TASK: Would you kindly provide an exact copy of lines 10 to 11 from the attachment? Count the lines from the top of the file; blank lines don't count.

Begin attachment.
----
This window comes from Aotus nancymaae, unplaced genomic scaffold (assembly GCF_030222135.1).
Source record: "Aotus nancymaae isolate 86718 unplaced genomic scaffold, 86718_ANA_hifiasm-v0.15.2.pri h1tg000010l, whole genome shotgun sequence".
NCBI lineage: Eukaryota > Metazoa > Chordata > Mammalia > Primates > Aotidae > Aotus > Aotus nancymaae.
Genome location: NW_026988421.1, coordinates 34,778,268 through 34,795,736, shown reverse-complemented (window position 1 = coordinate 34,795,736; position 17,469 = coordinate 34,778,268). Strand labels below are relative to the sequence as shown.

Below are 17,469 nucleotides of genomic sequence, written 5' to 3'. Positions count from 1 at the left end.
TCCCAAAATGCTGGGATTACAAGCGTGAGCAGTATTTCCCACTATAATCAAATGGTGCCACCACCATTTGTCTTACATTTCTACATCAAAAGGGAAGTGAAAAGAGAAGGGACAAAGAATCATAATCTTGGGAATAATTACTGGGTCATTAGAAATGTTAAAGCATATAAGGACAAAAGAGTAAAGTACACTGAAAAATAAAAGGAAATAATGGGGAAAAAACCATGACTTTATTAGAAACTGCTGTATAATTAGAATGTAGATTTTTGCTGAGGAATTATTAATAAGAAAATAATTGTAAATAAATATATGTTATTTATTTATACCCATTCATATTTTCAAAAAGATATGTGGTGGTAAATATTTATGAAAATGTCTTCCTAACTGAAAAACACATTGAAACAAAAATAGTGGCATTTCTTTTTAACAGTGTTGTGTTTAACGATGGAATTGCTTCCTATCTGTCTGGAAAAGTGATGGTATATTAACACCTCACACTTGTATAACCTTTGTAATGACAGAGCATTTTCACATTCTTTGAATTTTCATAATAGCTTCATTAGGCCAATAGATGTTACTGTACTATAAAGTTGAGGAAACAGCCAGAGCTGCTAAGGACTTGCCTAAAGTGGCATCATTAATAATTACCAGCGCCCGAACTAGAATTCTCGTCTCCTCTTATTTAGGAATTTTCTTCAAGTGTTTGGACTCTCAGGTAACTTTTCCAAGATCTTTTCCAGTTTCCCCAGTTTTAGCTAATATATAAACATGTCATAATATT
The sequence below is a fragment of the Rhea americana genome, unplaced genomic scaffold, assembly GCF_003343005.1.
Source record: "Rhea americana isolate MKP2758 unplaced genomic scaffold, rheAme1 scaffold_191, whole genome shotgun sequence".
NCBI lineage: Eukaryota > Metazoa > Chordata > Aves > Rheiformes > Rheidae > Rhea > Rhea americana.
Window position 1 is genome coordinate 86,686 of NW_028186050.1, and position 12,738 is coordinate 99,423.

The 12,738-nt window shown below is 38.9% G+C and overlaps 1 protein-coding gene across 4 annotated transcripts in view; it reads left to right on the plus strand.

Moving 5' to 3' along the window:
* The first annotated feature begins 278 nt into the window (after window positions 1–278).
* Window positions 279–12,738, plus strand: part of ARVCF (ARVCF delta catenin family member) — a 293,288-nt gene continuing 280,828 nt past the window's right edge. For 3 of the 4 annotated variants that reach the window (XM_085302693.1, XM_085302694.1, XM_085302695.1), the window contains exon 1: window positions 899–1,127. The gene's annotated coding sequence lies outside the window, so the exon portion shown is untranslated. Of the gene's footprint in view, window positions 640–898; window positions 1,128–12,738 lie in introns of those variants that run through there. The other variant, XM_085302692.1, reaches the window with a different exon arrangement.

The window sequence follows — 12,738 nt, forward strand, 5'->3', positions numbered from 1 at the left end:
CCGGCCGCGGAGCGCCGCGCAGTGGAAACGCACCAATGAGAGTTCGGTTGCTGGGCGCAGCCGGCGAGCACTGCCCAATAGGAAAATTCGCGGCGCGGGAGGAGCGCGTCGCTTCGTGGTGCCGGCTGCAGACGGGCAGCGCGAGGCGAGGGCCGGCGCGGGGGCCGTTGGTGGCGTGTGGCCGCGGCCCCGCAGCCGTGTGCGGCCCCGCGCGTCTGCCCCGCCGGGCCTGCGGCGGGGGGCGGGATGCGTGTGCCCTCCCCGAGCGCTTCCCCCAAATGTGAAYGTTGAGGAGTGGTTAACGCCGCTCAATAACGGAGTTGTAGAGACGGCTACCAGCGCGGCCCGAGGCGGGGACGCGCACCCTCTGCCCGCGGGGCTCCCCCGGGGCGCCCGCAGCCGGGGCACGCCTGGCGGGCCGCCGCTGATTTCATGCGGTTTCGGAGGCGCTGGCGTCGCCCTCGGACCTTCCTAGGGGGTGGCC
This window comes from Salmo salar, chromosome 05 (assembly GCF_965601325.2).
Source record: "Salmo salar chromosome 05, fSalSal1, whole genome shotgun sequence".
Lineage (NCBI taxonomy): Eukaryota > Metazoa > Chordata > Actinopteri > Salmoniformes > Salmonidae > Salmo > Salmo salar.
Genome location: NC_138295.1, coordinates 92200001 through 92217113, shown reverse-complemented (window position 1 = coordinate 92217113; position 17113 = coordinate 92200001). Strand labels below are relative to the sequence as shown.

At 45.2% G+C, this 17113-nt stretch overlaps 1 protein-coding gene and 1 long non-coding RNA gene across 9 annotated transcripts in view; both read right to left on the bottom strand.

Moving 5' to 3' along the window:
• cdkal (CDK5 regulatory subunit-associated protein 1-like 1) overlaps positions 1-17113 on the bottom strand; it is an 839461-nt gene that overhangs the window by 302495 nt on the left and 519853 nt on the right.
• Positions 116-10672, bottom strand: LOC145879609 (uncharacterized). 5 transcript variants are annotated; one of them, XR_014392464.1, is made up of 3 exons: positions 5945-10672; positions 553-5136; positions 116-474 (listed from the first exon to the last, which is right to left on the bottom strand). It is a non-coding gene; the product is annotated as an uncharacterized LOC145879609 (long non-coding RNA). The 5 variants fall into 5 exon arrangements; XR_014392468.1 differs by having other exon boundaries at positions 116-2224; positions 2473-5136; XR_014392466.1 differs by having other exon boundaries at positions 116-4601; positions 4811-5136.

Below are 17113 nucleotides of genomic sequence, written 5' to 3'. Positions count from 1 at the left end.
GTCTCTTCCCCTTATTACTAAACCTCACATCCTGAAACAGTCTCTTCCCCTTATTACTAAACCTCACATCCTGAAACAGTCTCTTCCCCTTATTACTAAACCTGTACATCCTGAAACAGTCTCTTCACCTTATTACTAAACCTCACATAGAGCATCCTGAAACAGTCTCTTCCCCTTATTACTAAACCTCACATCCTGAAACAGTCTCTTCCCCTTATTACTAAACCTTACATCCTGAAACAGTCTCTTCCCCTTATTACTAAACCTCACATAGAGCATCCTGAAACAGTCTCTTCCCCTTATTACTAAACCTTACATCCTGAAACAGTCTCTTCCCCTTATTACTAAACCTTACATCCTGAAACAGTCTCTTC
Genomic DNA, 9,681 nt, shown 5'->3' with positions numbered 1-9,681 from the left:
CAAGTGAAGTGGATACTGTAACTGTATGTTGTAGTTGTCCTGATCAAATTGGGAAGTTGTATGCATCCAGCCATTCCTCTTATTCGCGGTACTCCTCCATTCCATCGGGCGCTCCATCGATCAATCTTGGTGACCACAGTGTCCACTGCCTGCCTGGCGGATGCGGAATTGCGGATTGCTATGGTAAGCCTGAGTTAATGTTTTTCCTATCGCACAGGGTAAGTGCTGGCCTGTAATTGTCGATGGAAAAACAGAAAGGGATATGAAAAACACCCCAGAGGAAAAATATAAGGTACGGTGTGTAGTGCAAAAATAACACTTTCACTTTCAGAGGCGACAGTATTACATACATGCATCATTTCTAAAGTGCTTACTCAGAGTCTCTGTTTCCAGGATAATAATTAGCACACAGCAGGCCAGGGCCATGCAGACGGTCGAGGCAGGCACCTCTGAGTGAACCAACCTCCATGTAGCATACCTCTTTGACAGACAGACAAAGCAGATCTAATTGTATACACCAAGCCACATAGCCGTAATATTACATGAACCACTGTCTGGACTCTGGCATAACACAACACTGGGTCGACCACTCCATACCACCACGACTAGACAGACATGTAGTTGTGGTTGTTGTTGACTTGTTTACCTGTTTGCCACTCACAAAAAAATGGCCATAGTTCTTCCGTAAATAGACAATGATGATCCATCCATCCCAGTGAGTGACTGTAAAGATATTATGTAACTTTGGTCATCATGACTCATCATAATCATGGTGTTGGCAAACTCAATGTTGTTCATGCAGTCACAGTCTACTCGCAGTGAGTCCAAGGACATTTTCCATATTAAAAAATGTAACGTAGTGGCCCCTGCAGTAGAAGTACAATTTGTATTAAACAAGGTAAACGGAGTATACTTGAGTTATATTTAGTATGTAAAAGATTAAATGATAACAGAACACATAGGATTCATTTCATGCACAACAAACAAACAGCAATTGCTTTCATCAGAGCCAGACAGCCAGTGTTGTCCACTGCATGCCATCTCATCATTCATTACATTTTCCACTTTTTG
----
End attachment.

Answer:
Window position 1 is genome coordinate 86,686 of NW_028186050.1, and position 12,738 is coordinate 99,423.

The 12,738-nt window shown below is 38.9% G+C and overlaps 1 protein-coding gene across 4 annotated transcripts in view; it reads left to right on the plus strand.